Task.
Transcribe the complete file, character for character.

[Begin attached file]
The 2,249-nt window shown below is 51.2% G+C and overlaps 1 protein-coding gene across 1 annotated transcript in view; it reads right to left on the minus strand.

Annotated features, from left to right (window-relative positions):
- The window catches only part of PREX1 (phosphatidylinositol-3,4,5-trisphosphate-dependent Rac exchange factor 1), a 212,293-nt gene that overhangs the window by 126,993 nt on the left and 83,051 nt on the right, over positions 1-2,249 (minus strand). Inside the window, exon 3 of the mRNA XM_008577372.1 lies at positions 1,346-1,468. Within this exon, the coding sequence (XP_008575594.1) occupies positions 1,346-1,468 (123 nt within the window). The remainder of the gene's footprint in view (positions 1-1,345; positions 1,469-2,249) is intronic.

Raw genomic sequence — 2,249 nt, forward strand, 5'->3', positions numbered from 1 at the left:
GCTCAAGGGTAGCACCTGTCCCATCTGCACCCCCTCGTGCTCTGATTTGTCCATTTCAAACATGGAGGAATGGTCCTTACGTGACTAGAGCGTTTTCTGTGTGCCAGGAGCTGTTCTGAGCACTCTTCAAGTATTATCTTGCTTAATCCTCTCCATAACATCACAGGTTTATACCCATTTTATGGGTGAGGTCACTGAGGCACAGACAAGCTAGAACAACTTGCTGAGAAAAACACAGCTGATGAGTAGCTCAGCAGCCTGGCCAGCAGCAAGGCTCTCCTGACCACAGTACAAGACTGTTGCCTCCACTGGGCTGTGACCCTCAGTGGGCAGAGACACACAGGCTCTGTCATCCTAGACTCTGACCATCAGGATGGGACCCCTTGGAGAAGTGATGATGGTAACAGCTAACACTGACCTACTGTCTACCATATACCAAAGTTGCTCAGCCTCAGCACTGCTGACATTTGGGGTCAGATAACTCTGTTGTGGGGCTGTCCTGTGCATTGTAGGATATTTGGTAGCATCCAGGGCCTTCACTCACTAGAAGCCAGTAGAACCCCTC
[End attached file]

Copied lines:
The 2,249-nt window shown below is 51.2% G+C and overlaps 1 protein-coding gene across 1 annotated transcript in view; it reads right to left on the minus strand.

Annotated features, from left to right (window-relative positions):
- The window catches only part of PREX1 (phosphatidylinositol-3,4,5-trisphosphate-dependent Rac exchange factor 1), a 212,293-nt gene that overhangs the window by 126,993 nt on the left and 83,051 nt on the right, over positions 1-2,249 (minus strand). Inside the window, exon 3 of the mRNA XM_008577372.1 lies at positions 1,346-1,468. Within this exon, the coding sequence (XP_008575594.1) occupies positions 1,346-1,468 (123 nt within the window). The remainder of the gene's footprint in view (positions 1-1,345; positions 1,469-2,249) is intronic.

Raw genomic sequence — 2,249 nt, forward strand, 5'->3', positions numbered from 1 at the left:
GCTCAAGGGTAGCACCTGTCCCATCTGCACCCCCTCGTGCTCTGATTTGTCCATTTCAAACATGGAGGAATGGTCCTTACGTGACTAGAGCGTTTTCTGTGTGCCAGGAGCTGTTCTGAGCACTCTTCAAGTATTATCTTGCTTAATCCTCTCCATAACATCACAGGTTTATACCCATTTTATGGGTGAGGTCACTGAGGCACAGACAAGCTAGAACAACTTGCTGAGAAAAACACAGCTGATGAGTAGCTCAGCAGCCTGGCCAGCAGCAAGGCTCTCCTGACCACAGTACAAGACTGTTGCCTCCACTGGGCTGTGACCCTCAGTGGGCAGAGACACACAGGCTCTGTCATCCTAGACTCTGACCATCAGGATGGGACCCCTTGGAGAAGTGATGATGGTAACAGCTAACACTGACCTACTGTCTACCATATACCAAAGTTGCTCAGCCTCAGCACTGCTGACATTTGGGGTCAGATAACTCTGTTGTGGGGCTGTCCTGTGCATTGTAGGATATTTGGTAGCATCCAGGGCCTTCACTCACTAGAAGCCAGTAGAACCCCTC